Elon Musk revives his plan to power the United States entirely on solar

The CEO of the company that sells the Tesla Solar Roof speaks out.


Could you meet the United States entirely from solar energy? Sure, claims tech entrepreneur Elon Musk.

The Tesla CEO, whose company provides solar panel solutions like the Solar Roof, shared a video via Twitter on Saturday of the electricity-generating tiles taking a beating from a hammer. One fan responded to Musk’s video with a 2011 quote from Bill Gates, who described solar and similar technologies as “cute,” but that the answer is in nuclear power.

Musk hit back at the quote by describing Gates’ assertion as “def wrong.”

He’s def wrong. Solar power is a Gigawatt per square km! All you need is a 100 by 100 mile patch in a deserted corner of Arizona, Texas or Utah (or anywhere) to more than power the entire USA.

It’s a revival of an idea Musk has shared several times, that enough solar panels could power the entire United States. It’s an idea he shared in 2015, and reiterated in 2017.

“The batteries you need to store the energy, so you have 24/7 power, is 1 mile by 1 mile. One square-mile,” Musk said in 2017. He continued that it’s “a little square on the U.S. map, and then there’s a little pixel inside there, and that’s the size of the battery park that you need to support that. Real tiny.”

The plan itself is clearly a flawed idea — collecting and storing electricity in one small patch of land is just a storm away from knocking the entire country offline — but it illustrates a more realistic proposal that people can meet their electricity demands from zero-emissions sources.

Tesla's Solar Roof tiles.


Elon Musk’s plan: how would it work?

When Musk outlined the plan at the National Governors Association meeting in July 2017, he outlined a system where the panels would provide the power and batteries would store the electricity for use round-the-clock. By Musk’s calculations, the panels would require a patch of land measuring 100 miles by 100 miles (or 10,000 square miles). The battery would requite one square mile of land.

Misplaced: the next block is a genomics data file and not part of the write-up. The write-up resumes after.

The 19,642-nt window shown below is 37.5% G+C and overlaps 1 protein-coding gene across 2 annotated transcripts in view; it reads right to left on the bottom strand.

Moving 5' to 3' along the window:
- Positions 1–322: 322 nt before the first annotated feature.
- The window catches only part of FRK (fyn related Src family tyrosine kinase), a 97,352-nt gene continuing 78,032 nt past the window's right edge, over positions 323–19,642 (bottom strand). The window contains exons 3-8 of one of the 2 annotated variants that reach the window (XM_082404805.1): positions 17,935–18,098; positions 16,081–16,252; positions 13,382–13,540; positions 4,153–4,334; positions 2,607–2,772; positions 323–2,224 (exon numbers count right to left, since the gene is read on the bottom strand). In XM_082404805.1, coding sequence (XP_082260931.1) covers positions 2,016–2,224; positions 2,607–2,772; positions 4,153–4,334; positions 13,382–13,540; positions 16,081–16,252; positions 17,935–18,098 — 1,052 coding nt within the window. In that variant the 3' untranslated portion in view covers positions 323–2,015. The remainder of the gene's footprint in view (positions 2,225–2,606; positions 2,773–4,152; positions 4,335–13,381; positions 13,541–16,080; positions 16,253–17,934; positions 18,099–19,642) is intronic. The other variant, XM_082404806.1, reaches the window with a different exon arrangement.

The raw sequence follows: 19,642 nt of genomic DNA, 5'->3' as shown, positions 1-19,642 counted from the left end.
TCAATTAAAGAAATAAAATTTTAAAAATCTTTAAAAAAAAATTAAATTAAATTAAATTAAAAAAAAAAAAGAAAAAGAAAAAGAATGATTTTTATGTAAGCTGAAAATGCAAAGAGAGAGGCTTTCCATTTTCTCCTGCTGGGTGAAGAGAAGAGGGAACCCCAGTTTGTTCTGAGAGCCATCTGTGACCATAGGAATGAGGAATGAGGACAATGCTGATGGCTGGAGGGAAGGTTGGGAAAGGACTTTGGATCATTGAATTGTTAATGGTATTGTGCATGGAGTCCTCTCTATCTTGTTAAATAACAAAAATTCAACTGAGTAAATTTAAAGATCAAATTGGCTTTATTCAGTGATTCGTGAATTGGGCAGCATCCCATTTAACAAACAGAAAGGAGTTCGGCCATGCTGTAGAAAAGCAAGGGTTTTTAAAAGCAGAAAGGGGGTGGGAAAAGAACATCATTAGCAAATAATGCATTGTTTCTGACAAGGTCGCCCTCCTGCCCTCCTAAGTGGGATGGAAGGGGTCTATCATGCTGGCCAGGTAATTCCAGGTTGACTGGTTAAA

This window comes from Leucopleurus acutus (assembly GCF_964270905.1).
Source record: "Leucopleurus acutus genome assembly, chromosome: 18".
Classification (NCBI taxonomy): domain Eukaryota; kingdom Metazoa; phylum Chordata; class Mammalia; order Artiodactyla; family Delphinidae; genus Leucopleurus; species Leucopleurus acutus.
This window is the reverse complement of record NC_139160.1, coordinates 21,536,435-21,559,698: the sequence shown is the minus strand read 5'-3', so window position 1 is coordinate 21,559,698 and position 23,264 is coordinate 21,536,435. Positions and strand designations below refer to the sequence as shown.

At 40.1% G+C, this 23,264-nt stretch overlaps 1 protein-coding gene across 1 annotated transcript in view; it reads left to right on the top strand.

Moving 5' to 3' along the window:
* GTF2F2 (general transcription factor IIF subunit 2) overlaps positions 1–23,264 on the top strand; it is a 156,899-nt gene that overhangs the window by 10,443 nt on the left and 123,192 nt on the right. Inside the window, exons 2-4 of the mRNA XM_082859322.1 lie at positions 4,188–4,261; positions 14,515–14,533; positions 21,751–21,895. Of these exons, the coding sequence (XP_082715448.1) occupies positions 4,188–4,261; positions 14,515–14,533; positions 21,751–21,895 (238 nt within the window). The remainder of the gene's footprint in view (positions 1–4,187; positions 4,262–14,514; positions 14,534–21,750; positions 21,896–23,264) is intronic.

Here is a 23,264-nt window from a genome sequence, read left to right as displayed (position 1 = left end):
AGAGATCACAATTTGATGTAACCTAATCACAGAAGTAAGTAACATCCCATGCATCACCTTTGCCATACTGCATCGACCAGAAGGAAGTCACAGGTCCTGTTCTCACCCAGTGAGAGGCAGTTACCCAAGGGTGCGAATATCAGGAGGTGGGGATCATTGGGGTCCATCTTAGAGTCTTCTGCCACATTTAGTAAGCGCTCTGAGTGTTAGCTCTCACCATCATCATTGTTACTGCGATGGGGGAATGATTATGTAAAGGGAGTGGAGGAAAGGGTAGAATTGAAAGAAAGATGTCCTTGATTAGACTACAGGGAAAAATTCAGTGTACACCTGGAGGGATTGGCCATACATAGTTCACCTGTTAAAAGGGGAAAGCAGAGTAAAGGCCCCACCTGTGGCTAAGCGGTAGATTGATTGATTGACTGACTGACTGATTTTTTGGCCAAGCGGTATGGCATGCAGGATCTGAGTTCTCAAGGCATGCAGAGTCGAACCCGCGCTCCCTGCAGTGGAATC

Does it work? University College London explored Musk’s idea in 2015 to see if it would work. They used EIA figures that showed the United States used 3,725 Terawatt-hours in one year in 2013, or the equivalent rate of 425 gigawatts.

They then looked at the average photovoltaic yield in Amarillo, Texas. A one-kilowatt system would offer 1,838 kilowatt-hours per year, the equivalent of 210 watts, which gives an efficiency rating of 21 percent. As the highest-efficiency solar module at the time offered 24 percent efficiency, that gives an efficiency of 0.24 gigawatts per square kilometer.

The UCL analysis assumes Musk was proposing a square that measures 100 kilometers on each side, or 62 miles. But even under these more conservative figures, the analysis suggests it should work: 10,000 square kilometers, multiplied by 0.24 gigawatts per square kilometer, multiplied by 0.21 gives us just over 500 gigawatts. That’s higher than the country’s annual electricity consumption rate of 425 gigawatts.

Of course, Musk clarified these figures two years later so the patch of land would measure 10,000 square miles, or 25,900 square kilometers. Putting that figure into the equation results in 1,305 terawatts.

This also corresponds with analysis from Modern Survival Blog published in March 2019. This found that covering a 1,939-square-mile patch of land, 44 miles each side, with 250-watt Sharp ND-250QCS solar panels would be enough to meet energy demands.

Floating solar panels.

Floating Solar

The idea is impractical for a number of reasons. What if a natural disaster strikes the country’s only source of electricity? What about the dependence created on the infrastructure transmitting that electricity? Would the locals perhaps have something to say about thousands of square miles of land getting transformed into a shiny solar-collecting surface?

Indeed, much like the idea to power the world by covering the Sahara Desert in solar panels, or putting a giant floating wind farm in the Atlantic Ocean, the suggestion isn’t so much a call to pick up a shovel and start covering a chunk of the Earth’s surface. It’s more to highlight how humanity has the technology to offer zero-emissions electricity.

With that in mind, the question then becomes, how do we deploy this on a large scale?

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